This, in turn, will install related lower level client libraries: elasticsearch-dsl and elasticsearch-py.

In the Django project settings, add 'django_elasticsearch_dsl' to INSTALLED_APPS.

Finally, add the lines defining default connection configuration there:

    'default': {
        'hosts': 'localhost:9200'

Elasticsearch Documents for Django Models

For the illustration how to use Elasticsearch with Django, I'll create Author and Book models, and then I will create Elasticsearch index document for the books.


# -*- coding: UTF-8 -*-
from __future__ import unicode_literals

from django.db import models
from django.utils.translation import ugettext_lazy as _
from django.utils.encoding import python_2_unicode_compatible

class Author(models.Model):
    first_name = models.CharField(_("First name"), max_length=200)
    last_name = models.CharField(_("Last name"), max_length=200)
    author_name = models.CharField(_("Author name"), max_length=200)

    class Meta:
        verbose_name = _("Author")
        verbose_name_plural = _("Authors")
        ordering = ("author_name",)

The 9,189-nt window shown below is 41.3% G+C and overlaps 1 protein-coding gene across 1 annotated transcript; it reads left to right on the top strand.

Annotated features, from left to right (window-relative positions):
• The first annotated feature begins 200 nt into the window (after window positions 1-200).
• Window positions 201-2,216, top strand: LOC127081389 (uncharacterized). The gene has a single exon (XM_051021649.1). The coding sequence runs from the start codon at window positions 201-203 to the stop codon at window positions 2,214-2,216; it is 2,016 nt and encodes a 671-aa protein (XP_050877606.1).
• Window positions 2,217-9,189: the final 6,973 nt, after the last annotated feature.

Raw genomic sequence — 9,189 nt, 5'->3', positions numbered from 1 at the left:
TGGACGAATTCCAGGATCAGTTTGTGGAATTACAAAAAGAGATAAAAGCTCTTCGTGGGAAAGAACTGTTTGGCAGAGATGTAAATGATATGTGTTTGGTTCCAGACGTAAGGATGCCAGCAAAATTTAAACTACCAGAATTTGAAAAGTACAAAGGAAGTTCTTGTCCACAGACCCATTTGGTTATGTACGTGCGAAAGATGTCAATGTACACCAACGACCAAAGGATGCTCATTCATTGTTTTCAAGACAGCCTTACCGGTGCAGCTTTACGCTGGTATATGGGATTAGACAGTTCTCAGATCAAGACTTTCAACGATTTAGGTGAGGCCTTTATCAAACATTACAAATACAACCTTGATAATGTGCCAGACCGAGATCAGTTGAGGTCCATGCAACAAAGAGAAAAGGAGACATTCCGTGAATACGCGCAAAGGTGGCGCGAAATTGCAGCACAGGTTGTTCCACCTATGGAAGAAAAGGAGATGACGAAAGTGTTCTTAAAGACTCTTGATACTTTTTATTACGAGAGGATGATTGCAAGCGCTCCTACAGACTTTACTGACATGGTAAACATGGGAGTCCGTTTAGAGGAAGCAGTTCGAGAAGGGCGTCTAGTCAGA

def __str__(self):
        return self.author_name

class Book(models.Model):
    title = models.CharField(_("Title"), max_length=200)
    authors = models.ManyToManyField(Author, verbose_name=_("Authors"))
    publishing_date = models.DateField(_("Publishing date"), blank=True, null=True)
    isbn = models.CharField(_("ISBN"), blank=True, max_length=20)

    class Meta:
        verbose_name = _("Book")
        verbose_name_plural = _("Books")
        ordering = ("title",)

    def __str__(self):
        return self.title

Nothing fancy here. Just an Author model with fields id, first_name, last_name, author_name, and a Book model with fields id, title, authors, publishing_date, and isbn. Let's go to the documents.


In the same directory of your app, create documents.py with the following content:

# -*- coding: UTF-8 -*-
from __future__ import unicode_literals

from django_elasticsearch_dsl import DocType, Index, fields
from .models import Author, Book

# Name of the Elasticsearch index
search_index = Index('library')